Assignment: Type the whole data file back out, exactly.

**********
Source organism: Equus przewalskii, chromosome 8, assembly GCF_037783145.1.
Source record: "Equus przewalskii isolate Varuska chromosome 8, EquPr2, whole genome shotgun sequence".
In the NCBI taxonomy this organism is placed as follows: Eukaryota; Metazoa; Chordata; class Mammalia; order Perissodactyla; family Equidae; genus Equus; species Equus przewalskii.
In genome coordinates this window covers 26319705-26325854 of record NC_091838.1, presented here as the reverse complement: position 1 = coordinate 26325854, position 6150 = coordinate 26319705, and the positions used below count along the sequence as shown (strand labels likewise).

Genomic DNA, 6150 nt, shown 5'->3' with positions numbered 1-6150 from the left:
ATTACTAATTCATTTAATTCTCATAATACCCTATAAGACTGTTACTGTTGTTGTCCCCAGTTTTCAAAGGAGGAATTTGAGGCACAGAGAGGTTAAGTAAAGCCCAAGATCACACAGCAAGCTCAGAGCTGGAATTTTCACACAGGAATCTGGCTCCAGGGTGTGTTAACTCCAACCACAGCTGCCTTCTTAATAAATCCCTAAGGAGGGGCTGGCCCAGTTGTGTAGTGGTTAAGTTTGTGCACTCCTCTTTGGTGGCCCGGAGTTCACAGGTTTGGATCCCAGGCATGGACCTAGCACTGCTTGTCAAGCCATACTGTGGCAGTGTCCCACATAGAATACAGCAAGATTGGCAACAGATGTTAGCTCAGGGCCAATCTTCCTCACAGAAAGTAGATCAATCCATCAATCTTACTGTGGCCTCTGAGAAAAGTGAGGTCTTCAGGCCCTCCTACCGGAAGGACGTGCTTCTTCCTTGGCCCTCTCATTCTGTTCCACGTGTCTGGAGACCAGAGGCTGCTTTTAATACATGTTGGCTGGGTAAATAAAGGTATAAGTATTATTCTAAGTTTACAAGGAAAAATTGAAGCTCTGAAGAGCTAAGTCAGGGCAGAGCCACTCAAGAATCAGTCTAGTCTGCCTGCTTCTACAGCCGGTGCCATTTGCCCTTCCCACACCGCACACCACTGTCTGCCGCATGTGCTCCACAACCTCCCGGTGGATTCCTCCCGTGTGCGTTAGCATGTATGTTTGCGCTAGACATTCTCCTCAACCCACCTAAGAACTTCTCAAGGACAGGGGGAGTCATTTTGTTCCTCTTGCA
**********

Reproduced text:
Source organism: Equus przewalskii, chromosome 8, assembly GCF_037783145.1.
Source record: "Equus przewalskii isolate Varuska chromosome 8, EquPr2, whole genome shotgun sequence".
In the NCBI taxonomy this organism is placed as follows: Eukaryota; Metazoa; Chordata; class Mammalia; order Perissodactyla; family Equidae; genus Equus; species Equus przewalskii.
In genome coordinates this window covers 26319705-26325854 of record NC_091838.1, presented here as the reverse complement: position 1 = coordinate 26325854, position 6150 = coordinate 26319705, and the positions used below count along the sequence as shown (strand labels likewise).

Genomic DNA, 6150 nt, shown 5'->3' with positions numbered 1-6150 from the left:
ATTACTAATTCATTTAATTCTCATAATACCCTATAAGACTGTTACTGTTGTTGTCCCCAGTTTTCAAAGGAGGAATTTGAGGCACAGAGAGGTTAAGTAAAGCCCAAGATCACACAGCAAGCTCAGAGCTGGAATTTTCACACAGGAATCTGGCTCCAGGGTGTGTTAACTCCAACCACAGCTGCCTTCTTAATAAATCCCTAAGGAGGGGCTGGCCCAGTTGTGTAGTGGTTAAGTTTGTGCACTCCTCTTTGGTGGCCCGGAGTTCACAGGTTTGGATCCCAGGCATGGACCTAGCACTGCTTGTCAAGCCATACTGTGGCAGTGTCCCACATAGAATACAGCAAGATTGGCAACAGATGTTAGCTCAGGGCCAATCTTCCTCACAGAAAGTAGATCAATCCATCAATCTTACTGTGGCCTCTGAGAAAAGTGAGGTCTTCAGGCCCTCCTACCGGAAGGACGTGCTTCTTCCTTGGCCCTCTCATTCTGTTCCACGTGTCTGGAGACCAGAGGCTGCTTTTAATACATGTTGGCTGGGTAAATAAAGGTATAAGTATTATTCTAAGTTTACAAGGAAAAATTGAAGCTCTGAAGAGCTAAGTCAGGGCAGAGCCACTCAAGAATCAGTCTAGTCTGCCTGCTTCTACAGCCGGTGCCATTTGCCCTTCCCACACCGCACACCACTGTCTGCCGCATGTGCTCCACAACCTCCCGGTGGATTCCTCCCGTGTGCGTTAGCATGTATGTTTGCGCTAGACATTCTCCTCAACCCACCTAAGAACTTCTCAAGGACAGGGGGAGTCATTTTGTTCCTCTTGCA